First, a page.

There’s one more thing we want to warn you about: The moment you do something really visible and people start to pay attention to you, a small number of people will feel jealous and/or threatened, and be mean to you. Izzy knows what I’m talking about:

It’s basically a rule of life that when you publicly share your opinion on something, you’re going to be met with opposition that is at times fierce and scary. This shouldn’t stop you. It’s always good to surround yourself with a group of positive people who can counteract all of the hate—hopefully the other kids in your organization or group can be your support network. It’s also OK to stop entirely. You don’t have to do a walk of shame down the street waving a white flag, either—just stop circulating your materials, delete your petition, throw away your blueprints. Stopping to take care of yourself shouldn’t make you feel like a failure—it’s you dealing with your own life and trying to make it better. As an activist, that’s what you’re trying to do for your cause every day. Sometimes it’s OK for your cause to be you.

We hope that gets you inspired to start making some change on the internet. And hey, by the way, you know what’s on the internet? YOU, RIGHT NOW. And THIS VERY WEBSITE. You know who else is reading this right now? A lot of other teenage girls all over the world. Go ahead and use the comments section to throw out your elevator pitch. There are thousands of you. You could form an army, fighting for justice. It can start with you. ♦


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  • Blythe August 15th, 2013 12:08 AM

    This is great! Because I’m disabled (gah, I feel like I always end up talking about that here) I don’t get out much and I don’t have a lot of energy. So when I get worked up about issues, and people ask me what I’m doing about them, all I can really reply is, “blogging… angrily…?” I’ll try to keep these tips in mind to make more of an impact from now on!

    • soviet_kitsch August 15th, 2013 10:10 AM

      disabled pride! this article is great for people like us.

    • maddyr August 15th, 2013 6:04 PM

      Hey Blythe, if you want to do something for disability rights that is super quick and awesome and requires very little energy (and I feel you on the low energy – I have a chronic illness called Dysautonomia), call some senators in support of the Convention on the Rights of Persons with Disabilities!

      Here’s the elevator speech: Ratifying the treaty would give the US a seat at the table for international disability rights conversations and would also demonstrate the political power of the disability community. 1 in 5 Americans are disabled, yet disability issues are rarely part of the political discourse.

      More info/numbers for the offices of crucial senators: http://hellomynameismaddy.tumblr.com/post/58203383063/obama-on-un-disability-treaty-get-it-done

      Ps even if you’re not disabled, you should care about disability rights! Take a couple minutes to learn about the social model of disability and then call some senators in the support of the CRPD!

  • Isobelley August 15th, 2013 12:20 AM

    Something I found really useful was the everyday sexism project. It’s where anyone around can submit a story about sexual discrimination. It doesn’t really do anything or get anyone arrested, but it proves that you’re not just imagining it and that sexism is a real problem

  • TinyWarrior August 15th, 2013 12:58 AM

    So..to be honest, I’m feeling super anxious about people replying to this post saying mean things to me, BUT I’M GOING FOR IT ANYWAYS!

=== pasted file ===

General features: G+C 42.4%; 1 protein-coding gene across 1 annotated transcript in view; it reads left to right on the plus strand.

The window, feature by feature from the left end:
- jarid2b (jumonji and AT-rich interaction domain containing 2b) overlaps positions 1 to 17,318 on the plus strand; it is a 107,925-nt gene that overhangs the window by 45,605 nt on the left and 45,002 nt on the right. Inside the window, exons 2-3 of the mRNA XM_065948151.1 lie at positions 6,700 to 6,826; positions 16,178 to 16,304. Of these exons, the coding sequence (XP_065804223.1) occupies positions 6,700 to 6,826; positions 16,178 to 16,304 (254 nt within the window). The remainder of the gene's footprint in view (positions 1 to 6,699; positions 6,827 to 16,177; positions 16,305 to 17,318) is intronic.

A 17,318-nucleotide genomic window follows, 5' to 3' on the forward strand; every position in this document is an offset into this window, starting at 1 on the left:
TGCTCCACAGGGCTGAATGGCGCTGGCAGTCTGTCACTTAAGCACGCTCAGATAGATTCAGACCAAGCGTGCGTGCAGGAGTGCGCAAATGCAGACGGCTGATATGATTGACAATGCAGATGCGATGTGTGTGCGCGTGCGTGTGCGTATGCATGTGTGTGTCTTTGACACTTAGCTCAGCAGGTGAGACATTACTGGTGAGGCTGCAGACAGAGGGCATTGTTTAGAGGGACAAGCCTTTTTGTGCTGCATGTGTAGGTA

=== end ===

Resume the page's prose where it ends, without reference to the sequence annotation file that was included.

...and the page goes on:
I’m Consistent Life which means that I oppose war, abortion, the death penalty, euthanasia, and all other forms of violence. I’m also a passionate feminist (I’m fine with birth control, too, y’all), and actively support gay marriage/LGBTQ rights. My position on politics is completely secular, and I spent two years of my life identifying as an Atheist.

    Even if you don’t identify as Consistent Life, I urge you to check out Life Matters Journal (https://www.facebook.com/LifeMattersJournal).

    Here are some other pro-life feminist resources, if you’re curious.




    • intergalactic fork August 15th, 2013 10:22 AM

      thanks so much for posting this!
      i always felt like i could not be a feminist because i am pro life. and this is because of other hard core feminists telling me so. like this one lady was all like “i laugh in the faces of those who say they are pro life and feminist!!” and this is everywhere! its on every major feminist site.
      anyway, your post is really helpful :)

    • Chloe22 August 15th, 2013 10:45 AM

      Here I am, leaving you a very NICE reply! I have been a pro life feminist for so long, and so has my mom. She actually got some serious notoriety in the news for her activism at her college. It’s funny, I’ve never heard of ”Consistent Life”, but I definitely am! I oppose all of the things your opposed to. It’s so exciting to find other pro life feminists. Usually when I talk about that on Tumblr or something people interent-yell at me about being a white male sexist, even though I am a 15 girl who also blogs about boybands. Sorry for ranting, but ugh I just got so excited about your comment!

      • TinyWarrior August 15th, 2013 4:22 PM

        Oh oh goodness gracious! You guys are making me so happy! I’m so glad that my comment was helpful :)

    • periwinkle_dreams August 15th, 2013 11:42 AM

      Cool :) I dunno if I’d identify as Consistent Life, just because I haven’t given much thought to the war part and that’s something I’d have to really consider before declaring it entirely unethical (it’s a complex thing, and I always give a lot of time and thought to big controversial issues before I pick a definite side). But thank you for all of the links!